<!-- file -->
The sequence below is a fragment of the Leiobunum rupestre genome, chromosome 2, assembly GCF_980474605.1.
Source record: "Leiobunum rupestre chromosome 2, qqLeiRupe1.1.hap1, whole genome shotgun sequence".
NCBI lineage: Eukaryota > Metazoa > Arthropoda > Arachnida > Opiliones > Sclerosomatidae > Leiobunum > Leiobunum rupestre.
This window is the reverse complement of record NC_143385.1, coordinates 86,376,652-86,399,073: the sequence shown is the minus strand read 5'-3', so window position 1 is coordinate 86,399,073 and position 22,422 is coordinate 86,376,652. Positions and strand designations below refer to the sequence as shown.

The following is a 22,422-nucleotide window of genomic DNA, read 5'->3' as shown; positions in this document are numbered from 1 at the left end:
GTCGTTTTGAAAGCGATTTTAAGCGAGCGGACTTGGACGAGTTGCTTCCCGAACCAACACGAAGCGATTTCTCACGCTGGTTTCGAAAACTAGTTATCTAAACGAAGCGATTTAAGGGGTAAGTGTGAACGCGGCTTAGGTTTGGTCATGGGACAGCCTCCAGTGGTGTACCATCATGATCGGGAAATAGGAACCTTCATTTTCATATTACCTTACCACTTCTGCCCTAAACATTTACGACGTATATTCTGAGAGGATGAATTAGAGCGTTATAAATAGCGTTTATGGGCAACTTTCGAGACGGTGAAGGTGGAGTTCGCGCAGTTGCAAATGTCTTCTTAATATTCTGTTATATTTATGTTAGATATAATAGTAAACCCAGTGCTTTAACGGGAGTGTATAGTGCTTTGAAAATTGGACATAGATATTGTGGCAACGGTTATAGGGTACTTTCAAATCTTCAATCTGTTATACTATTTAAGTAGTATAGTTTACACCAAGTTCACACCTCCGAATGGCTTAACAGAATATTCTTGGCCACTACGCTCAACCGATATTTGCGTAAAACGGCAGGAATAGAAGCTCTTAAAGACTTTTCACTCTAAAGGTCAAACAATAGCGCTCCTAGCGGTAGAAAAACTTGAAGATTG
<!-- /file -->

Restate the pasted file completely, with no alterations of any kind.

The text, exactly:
The sequence below is a fragment of the Leiobunum rupestre genome, chromosome 2, assembly GCF_980474605.1.
Source record: "Leiobunum rupestre chromosome 2, qqLeiRupe1.1.hap1, whole genome shotgun sequence".
NCBI lineage: Eukaryota > Metazoa > Arthropoda > Arachnida > Opiliones > Sclerosomatidae > Leiobunum > Leiobunum rupestre.
This window is the reverse complement of record NC_143385.1, coordinates 86,376,652-86,399,073: the sequence shown is the minus strand read 5'-3', so window position 1 is coordinate 86,399,073 and position 22,422 is coordinate 86,376,652. Positions and strand designations below refer to the sequence as shown.

The following is a 22,422-nucleotide window of genomic DNA, read 5'->3' as shown; positions in this document are numbered from 1 at the left end:
GTCGTTTTGAAAGCGATTTTAAGCGAGCGGACTTGGACGAGTTGCTTCCCGAACCAACACGAAGCGATTTCTCACGCTGGTTTCGAAAACTAGTTATCTAAACGAAGCGATTTAAGGGGTAAGTGTGAACGCGGCTTAGGTTTGGTCATGGGACAGCCTCCAGTGGTGTACCATCATGATCGGGAAATAGGAACCTTCATTTTCATATTACCTTACCACTTCTGCCCTAAACATTTACGACGTATATTCTGAGAGGATGAATTAGAGCGTTATAAATAGCGTTTATGGGCAACTTTCGAGACGGTGAAGGTGGAGTTCGCGCAGTTGCAAATGTCTTCTTAATATTCTGTTATATTTATGTTAGATATAATAGTAAACCCAGTGCTTTAACGGGAGTGTATAGTGCTTTGAAAATTGGACATAGATATTGTGGCAACGGTTATAGGGTACTTTCAAATCTTCAATCTGTTATACTATTTAAGTAGTATAGTTTACACCAAGTTCACACCTCCGAATGGCTTAACAGAATATTCTTGGCCACTACGCTCAACCGATATTTGCGTAAAACGGCAGGAATAGAAGCTCTTAAAGACTTTTCACTCTAAAGGTCAAACAATAGCGCTCCTAGCGGTAGAAAAACTTGAAGATTG